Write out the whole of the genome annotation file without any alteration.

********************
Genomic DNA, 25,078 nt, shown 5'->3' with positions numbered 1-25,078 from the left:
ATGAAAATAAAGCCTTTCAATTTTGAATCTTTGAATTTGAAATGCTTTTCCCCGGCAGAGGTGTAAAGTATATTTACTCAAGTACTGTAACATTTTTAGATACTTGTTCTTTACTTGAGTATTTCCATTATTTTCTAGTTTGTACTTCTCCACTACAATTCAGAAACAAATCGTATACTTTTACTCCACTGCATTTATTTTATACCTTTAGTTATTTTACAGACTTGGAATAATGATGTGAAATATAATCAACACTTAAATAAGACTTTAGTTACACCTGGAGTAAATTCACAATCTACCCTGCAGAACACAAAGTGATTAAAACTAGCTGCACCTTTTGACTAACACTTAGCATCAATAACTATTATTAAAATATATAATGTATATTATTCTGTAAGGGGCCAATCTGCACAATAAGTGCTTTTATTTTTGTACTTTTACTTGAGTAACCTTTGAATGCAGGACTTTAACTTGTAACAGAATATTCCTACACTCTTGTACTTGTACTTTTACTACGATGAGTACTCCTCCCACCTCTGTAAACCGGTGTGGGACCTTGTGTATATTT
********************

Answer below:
Genomic DNA, 25,078 nt, shown 5'->3' with positions numbered 1-25,078 from the left:
ATGAAAATAAAGCCTTTCAATTTTGAATCTTTGAATTTGAAATGCTTTTCCCCGGCAGAGGTGTAAAGTATATTTACTCAAGTACTGTAACATTTTTAGATACTTGTTCTTTACTTGAGTATTTCCATTATTTTCTAGTTTGTACTTCTCCACTACAATTCAGAAACAAATCGTATACTTTTACTCCACTGCATTTATTTTATACCTTTAGTTATTTTACAGACTTGGAATAATGATGTGAAATATAATCAACACTTAAATAAGACTTTAGTTACACCTGGAGTAAATTCACAATCTACCCTGCAGAACACAAAGTGATTAAAACTAGCTGCACCTTTTGACTAACACTTAGCATCAATAACTATTATTAAAATATATAATGTATATTATTCTGTAAGGGGCCAATCTGCACAATAAGTGCTTTTATTTTTGTACTTTTACTTGAGTAACCTTTGAATGCAGGACTTTAACTTGTAACAGAATATTCCTACACTCTTGTACTTGTACTTTTACTACGATGAGTACTCCTCCCACCTCTGTAAACCGGTGTGGGACCTTGTGTATATTT